The anxieties you have likely experienced over this past year may have felt like stressors, but it may be more helpful to think of them as traumas. Family building during a pandemic can wallop a double dose of upset and feeling out of control.
Perhaps your experiences don’t feel like “real” traumas because they may not be devastating, or life threatening, but we can think of them as traumas just the same. Why? Because these traumas (we can call them small traumas) have similar effects as large traumas and you may find healing in treating them as such.
When you think about traumatic events, your experiences may seem very different than everyday stressors. But, if you look at some of the common PTSD symptoms that develop due to trauma, you may discover that stressors and traumas can affect you in similar ways.
Here are a few examples:
- You persistently re-experience the event or situation
- You avoid any stimuli related to the event or situation
- You have negative thoughts or feelings that began or worsened after the event or situation
- You experience hyper-arousal or reactivity related to the situation or event
- You have nightmares
- You have intrusive thoughts
- You experience flashbacks
- The experience or event can lead you to feel badly about yourself and your relationships
Stage 1: Establishment of Safety
Judith Herman believes that a trauma can destroy your assumptions about safety.
You may feel like the world is different from the world you once trusted. You may question your place in the world and feelings about yourself. Shame and guilt may ensue as you feel more negatively about yourself.
Supportive counseling can help you regain a sense of safety.
Stage 2: Remembrance & Mourning
At this stage in therapy, you process the stressors and mourn the loss over what did not happen or what should have been, but wasn’t. During this time your body is beginning to adapt to the painful experiences and, therefore, the pain begins to dissipate. As this happens, you become stronger and rebuild your sense of safety in the world.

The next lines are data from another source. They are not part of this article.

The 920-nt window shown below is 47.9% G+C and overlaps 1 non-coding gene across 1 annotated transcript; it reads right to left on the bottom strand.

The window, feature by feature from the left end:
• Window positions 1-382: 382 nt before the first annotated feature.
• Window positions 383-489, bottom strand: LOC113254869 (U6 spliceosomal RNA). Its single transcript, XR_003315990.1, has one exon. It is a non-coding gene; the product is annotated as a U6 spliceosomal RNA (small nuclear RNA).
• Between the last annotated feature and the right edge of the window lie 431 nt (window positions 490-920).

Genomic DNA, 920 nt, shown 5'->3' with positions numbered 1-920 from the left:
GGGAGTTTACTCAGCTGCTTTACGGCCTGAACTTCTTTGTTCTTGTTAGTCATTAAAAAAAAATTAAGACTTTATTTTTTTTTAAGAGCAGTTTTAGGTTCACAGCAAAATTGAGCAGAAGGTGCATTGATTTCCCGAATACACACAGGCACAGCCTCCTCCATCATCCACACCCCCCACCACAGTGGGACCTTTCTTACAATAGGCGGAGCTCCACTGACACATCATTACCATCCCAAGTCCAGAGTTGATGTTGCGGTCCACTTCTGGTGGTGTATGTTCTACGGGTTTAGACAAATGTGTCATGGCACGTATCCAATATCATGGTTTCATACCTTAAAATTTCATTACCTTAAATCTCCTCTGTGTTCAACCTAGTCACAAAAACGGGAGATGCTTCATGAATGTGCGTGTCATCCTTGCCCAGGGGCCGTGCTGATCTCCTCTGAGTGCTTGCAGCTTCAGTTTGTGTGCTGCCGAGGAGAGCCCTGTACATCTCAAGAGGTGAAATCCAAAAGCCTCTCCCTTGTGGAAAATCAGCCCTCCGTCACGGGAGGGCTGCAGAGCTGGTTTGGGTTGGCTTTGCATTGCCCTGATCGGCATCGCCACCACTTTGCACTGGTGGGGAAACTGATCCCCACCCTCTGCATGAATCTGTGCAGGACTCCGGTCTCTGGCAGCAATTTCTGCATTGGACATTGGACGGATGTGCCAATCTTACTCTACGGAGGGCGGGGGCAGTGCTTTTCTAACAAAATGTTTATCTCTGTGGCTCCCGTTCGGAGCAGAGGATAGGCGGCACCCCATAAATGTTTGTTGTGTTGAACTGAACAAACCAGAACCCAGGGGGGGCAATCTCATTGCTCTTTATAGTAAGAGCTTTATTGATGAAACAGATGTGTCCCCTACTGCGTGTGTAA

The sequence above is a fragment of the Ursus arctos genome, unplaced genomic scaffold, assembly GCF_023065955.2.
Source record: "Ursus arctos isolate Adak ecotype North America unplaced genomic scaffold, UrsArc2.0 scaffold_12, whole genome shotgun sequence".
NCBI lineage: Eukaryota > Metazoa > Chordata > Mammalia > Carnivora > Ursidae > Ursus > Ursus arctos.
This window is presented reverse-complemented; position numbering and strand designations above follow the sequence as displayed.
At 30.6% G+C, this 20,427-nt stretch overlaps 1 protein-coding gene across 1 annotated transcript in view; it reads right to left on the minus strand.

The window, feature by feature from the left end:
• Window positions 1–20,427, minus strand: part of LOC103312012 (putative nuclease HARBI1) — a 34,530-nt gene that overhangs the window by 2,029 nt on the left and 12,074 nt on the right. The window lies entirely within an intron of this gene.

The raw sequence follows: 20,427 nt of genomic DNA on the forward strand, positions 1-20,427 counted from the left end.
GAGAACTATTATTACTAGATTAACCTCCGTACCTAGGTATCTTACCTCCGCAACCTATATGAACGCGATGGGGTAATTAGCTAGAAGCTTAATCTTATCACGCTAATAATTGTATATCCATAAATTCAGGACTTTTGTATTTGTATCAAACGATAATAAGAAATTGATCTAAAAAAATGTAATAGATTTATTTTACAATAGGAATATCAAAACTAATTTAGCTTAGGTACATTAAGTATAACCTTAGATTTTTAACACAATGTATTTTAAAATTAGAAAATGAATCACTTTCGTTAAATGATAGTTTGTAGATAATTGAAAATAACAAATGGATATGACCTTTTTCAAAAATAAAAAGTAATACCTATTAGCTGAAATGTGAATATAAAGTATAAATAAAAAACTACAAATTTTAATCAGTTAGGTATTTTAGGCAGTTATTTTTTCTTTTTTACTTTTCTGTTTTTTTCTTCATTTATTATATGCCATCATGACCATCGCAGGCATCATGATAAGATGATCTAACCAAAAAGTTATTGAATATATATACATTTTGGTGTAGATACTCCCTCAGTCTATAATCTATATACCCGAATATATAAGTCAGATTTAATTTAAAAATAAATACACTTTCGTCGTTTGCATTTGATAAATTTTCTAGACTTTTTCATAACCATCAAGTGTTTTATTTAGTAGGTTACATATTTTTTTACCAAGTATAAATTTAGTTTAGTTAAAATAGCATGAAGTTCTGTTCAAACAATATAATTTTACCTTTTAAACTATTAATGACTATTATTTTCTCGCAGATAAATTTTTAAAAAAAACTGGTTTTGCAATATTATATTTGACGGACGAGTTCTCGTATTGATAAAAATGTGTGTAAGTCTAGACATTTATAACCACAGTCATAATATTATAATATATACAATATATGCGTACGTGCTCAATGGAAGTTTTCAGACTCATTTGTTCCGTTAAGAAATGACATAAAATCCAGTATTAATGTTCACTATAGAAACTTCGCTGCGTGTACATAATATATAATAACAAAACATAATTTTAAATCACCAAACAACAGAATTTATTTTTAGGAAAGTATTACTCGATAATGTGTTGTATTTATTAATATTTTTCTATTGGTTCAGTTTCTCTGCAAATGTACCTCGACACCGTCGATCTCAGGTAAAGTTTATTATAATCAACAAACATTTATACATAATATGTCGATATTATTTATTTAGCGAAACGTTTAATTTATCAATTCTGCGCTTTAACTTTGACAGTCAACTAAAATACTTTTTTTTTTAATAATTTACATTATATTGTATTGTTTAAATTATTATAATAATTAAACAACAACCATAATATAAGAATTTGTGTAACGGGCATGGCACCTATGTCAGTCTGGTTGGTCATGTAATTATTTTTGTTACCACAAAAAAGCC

In this stage you also begin to let go of self-blame. Learning how to manage your inner critic can help you regain your self-esteem and your strength.
Stage 3: Reconnection
Stage three focuses on self-regard, self-care and reconnecting in the world in a more helpful way.
Has treatment taken the stuffing out of you? Is the combination of the pandemic and family building just too much? Are you feeling badly about yourself and feeling like a victim of your circumstance? If you are, you are not alone. Fertility treatment can be tough, and even tougher now when so many more experiences and events are out of our control. Appreciating this, and beginning to take care of your inner wounds, as you would care for any external wound, may be what you need to feel better so you can feel stronger for your journey, the people around you and your future family.
Our goal is to make your journey easier.
Please feel free to reach out to us anytime.
Lisa and the CFB team